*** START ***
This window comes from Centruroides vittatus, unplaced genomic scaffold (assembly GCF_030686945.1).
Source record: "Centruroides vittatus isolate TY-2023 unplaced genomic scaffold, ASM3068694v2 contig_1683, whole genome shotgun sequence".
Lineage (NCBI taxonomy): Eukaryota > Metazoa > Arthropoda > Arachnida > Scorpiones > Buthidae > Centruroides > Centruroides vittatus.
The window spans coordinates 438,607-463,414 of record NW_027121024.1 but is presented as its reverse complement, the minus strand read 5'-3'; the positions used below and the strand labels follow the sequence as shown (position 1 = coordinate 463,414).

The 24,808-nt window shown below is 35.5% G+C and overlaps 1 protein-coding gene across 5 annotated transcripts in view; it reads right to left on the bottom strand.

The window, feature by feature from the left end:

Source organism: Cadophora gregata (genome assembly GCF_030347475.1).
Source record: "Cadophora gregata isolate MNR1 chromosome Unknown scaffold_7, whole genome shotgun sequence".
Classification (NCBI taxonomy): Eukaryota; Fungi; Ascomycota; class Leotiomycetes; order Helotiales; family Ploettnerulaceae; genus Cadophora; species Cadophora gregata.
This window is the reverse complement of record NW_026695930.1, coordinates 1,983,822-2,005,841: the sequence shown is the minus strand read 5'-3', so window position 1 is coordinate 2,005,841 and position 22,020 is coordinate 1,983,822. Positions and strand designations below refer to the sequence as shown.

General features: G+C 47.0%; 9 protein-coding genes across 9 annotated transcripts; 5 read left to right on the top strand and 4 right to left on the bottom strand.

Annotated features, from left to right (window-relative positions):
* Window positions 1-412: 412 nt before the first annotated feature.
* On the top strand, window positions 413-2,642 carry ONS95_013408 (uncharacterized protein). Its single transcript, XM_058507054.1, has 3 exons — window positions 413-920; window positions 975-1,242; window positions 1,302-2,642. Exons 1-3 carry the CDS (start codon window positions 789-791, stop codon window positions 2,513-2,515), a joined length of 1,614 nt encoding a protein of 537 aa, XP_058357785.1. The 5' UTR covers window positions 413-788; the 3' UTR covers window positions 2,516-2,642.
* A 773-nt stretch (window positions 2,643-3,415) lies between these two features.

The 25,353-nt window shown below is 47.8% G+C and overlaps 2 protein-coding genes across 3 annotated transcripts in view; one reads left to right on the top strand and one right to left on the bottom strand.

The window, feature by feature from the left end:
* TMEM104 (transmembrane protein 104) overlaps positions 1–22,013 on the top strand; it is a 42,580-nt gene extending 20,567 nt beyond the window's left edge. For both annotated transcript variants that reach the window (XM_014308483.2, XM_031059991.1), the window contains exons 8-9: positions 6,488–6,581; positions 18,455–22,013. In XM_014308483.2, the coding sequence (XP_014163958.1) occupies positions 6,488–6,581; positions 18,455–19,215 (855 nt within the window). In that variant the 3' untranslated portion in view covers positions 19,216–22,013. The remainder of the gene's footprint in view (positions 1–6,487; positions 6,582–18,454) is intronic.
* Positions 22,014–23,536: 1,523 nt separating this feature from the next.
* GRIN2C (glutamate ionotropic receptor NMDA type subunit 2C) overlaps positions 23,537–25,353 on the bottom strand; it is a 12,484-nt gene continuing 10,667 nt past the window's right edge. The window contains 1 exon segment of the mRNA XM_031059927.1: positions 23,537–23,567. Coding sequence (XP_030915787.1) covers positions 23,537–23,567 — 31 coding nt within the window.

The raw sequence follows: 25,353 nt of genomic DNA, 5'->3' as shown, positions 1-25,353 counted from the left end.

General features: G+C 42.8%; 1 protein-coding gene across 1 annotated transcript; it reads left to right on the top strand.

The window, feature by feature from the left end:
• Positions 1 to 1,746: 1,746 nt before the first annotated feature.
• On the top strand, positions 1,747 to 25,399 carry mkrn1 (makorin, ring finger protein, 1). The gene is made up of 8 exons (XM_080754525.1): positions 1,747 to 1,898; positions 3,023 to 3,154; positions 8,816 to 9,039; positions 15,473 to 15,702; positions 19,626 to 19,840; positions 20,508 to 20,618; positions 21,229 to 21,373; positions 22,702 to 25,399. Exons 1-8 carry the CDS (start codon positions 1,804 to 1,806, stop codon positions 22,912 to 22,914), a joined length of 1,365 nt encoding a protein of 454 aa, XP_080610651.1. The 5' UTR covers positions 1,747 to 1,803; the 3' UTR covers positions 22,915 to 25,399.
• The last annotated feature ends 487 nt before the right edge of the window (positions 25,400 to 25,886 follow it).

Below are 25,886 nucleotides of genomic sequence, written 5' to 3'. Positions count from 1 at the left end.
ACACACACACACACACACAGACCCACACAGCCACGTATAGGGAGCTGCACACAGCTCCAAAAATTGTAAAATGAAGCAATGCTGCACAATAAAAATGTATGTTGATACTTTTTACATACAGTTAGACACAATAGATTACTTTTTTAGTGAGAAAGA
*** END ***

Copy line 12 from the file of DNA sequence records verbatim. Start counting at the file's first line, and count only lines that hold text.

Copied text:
Annotated features, from left to right (window-relative positions):